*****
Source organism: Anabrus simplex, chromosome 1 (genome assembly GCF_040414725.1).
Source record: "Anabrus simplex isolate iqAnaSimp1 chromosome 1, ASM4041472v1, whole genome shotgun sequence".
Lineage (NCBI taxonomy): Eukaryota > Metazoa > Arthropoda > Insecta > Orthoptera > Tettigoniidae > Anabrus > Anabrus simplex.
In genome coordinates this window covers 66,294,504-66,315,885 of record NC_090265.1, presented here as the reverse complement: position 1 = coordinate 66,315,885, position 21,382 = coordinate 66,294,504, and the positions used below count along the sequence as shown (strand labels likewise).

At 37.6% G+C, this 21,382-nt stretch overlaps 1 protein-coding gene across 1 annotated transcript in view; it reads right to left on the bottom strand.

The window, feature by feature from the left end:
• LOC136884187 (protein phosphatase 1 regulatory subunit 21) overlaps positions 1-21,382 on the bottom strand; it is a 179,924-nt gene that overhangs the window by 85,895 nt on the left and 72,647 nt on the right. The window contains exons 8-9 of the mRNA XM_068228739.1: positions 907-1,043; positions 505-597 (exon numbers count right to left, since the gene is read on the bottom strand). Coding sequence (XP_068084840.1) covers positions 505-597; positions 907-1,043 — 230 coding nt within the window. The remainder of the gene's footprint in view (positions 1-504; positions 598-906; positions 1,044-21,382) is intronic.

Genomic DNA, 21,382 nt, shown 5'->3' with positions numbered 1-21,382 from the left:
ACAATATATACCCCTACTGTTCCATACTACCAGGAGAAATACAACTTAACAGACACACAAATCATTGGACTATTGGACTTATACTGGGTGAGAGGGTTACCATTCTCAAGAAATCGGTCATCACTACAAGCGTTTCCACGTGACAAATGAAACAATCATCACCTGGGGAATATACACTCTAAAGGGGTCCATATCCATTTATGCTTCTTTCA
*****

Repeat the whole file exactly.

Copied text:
Source organism: Anabrus simplex, chromosome 1 (genome assembly GCF_040414725.1).
Source record: "Anabrus simplex isolate iqAnaSimp1 chromosome 1, ASM4041472v1, whole genome shotgun sequence".
Lineage (NCBI taxonomy): Eukaryota > Metazoa > Arthropoda > Insecta > Orthoptera > Tettigoniidae > Anabrus > Anabrus simplex.
In genome coordinates this window covers 66,294,504-66,315,885 of record NC_090265.1, presented here as the reverse complement: position 1 = coordinate 66,315,885, position 21,382 = coordinate 66,294,504, and the positions used below count along the sequence as shown (strand labels likewise).

At 37.6% G+C, this 21,382-nt stretch overlaps 1 protein-coding gene across 1 annotated transcript in view; it reads right to left on the bottom strand.

The window, feature by feature from the left end:
• LOC136884187 (protein phosphatase 1 regulatory subunit 21) overlaps positions 1-21,382 on the bottom strand; it is a 179,924-nt gene that overhangs the window by 85,895 nt on the left and 72,647 nt on the right. The window contains exons 8-9 of the mRNA XM_068228739.1: positions 907-1,043; positions 505-597 (exon numbers count right to left, since the gene is read on the bottom strand). Coding sequence (XP_068084840.1) covers positions 505-597; positions 907-1,043 — 230 coding nt within the window. The remainder of the gene's footprint in view (positions 1-504; positions 598-906; positions 1,044-21,382) is intronic.

Genomic DNA, 21,382 nt, shown 5'->3' with positions numbered 1-21,382 from the left:
ACAATATATACCCCTACTGTTCCATACTACCAGGAGAAATACAACTTAACAGACACACAAATCATTGGACTATTGGACTTATACTGGGTGAGAGGGTTACCATTCTCAAGAAATCGGTCATCACTACAAGCGTTTCCACGTGACAAATGAAACAATCATCACCTGGGGAATATACACTCTAAAGGGGTCCATATCCATTTATGCTTCTTTCA